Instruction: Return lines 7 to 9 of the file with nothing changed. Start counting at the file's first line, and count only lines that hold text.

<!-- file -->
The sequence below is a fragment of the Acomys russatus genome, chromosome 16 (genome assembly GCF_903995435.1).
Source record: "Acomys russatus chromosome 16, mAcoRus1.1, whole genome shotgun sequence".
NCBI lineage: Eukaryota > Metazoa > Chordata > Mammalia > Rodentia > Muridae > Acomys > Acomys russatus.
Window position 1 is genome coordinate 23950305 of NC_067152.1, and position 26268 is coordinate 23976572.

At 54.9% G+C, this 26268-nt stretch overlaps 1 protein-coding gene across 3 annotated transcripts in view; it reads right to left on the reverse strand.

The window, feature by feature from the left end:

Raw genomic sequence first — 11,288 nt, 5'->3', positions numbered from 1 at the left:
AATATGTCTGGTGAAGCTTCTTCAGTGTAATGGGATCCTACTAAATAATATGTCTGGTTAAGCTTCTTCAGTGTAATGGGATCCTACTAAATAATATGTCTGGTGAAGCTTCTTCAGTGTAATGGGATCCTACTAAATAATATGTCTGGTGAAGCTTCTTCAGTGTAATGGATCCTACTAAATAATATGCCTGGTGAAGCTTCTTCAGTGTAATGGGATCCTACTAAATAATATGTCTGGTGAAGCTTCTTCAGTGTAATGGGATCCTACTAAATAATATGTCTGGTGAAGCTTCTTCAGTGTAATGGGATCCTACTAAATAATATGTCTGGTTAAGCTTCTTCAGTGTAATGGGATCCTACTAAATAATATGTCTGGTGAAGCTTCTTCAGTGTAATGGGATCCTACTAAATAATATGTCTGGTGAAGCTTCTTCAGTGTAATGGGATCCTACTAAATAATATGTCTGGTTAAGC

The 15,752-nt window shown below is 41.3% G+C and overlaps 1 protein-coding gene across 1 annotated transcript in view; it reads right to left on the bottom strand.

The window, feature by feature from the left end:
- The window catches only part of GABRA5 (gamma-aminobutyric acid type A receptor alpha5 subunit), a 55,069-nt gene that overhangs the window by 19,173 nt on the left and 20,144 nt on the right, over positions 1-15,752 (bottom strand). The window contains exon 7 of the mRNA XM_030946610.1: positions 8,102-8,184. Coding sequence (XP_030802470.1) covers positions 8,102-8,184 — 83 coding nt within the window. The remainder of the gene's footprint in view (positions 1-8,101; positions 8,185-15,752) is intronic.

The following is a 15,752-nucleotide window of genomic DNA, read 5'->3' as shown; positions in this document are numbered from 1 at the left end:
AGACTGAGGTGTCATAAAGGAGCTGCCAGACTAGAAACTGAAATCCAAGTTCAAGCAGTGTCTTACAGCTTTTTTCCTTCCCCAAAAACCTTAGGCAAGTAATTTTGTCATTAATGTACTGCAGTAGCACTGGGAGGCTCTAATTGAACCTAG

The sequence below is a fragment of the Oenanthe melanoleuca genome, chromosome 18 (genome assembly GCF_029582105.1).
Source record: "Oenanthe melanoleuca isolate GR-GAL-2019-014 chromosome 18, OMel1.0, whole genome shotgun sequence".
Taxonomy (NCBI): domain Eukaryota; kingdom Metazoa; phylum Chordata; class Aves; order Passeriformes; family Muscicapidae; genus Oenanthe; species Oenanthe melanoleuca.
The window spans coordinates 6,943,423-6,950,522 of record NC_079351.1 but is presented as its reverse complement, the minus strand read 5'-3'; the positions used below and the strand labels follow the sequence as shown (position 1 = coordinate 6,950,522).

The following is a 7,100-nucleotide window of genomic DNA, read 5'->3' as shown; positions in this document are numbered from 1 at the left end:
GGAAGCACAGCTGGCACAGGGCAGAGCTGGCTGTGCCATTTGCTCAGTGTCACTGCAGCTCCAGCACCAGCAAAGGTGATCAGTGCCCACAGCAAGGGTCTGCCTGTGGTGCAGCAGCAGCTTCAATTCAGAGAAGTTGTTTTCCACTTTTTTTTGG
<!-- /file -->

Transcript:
Raw genomic sequence first — 11,288 nt, 5'->3', positions numbered from 1 at the left:
AATATGTCTGGTGAAGCTTCTTCAGTGTAATGGGATCCTACTAAATAATATGTCTGGTTAAGCTTCTTCAGTGTAATGGGATCCTACTAAATAATATGTCTGGTGAAGCTTCTTCAGTGTAATGGGATCCTACTAAATAATATGTCTGGTGAAGCTTCTTCAGTGTAATGGATCCTACTAAATAATATGCCTGGTGAAGCTTCTTCAGTGTAATGGGATCCTACTAAATAATATGTCTGGTGAAGCTTCTTCAGTGTAATGGGATCCTACTAAATAATATGTCTGGTGAAGCTTCTTCAGTGTAATGGGATCCTACTAAATAATATGTCTGGTTAAGCTTCTTCAGTGTAATGGGATCCTACTAAATAATATGTCTGGTGAAGCTTCTTCAGTGTAATGGGATCCTACTAAATAATATGTCTGGTGAAGCTTCTTCAGTGTAATGGGATCCTACTAAATAATATGTCTGGTTAAGC

The 15,752-nt window shown below is 41.3% G+C and overlaps 1 protein-coding gene across 1 annotated transcript in view; it reads right to left on the bottom strand.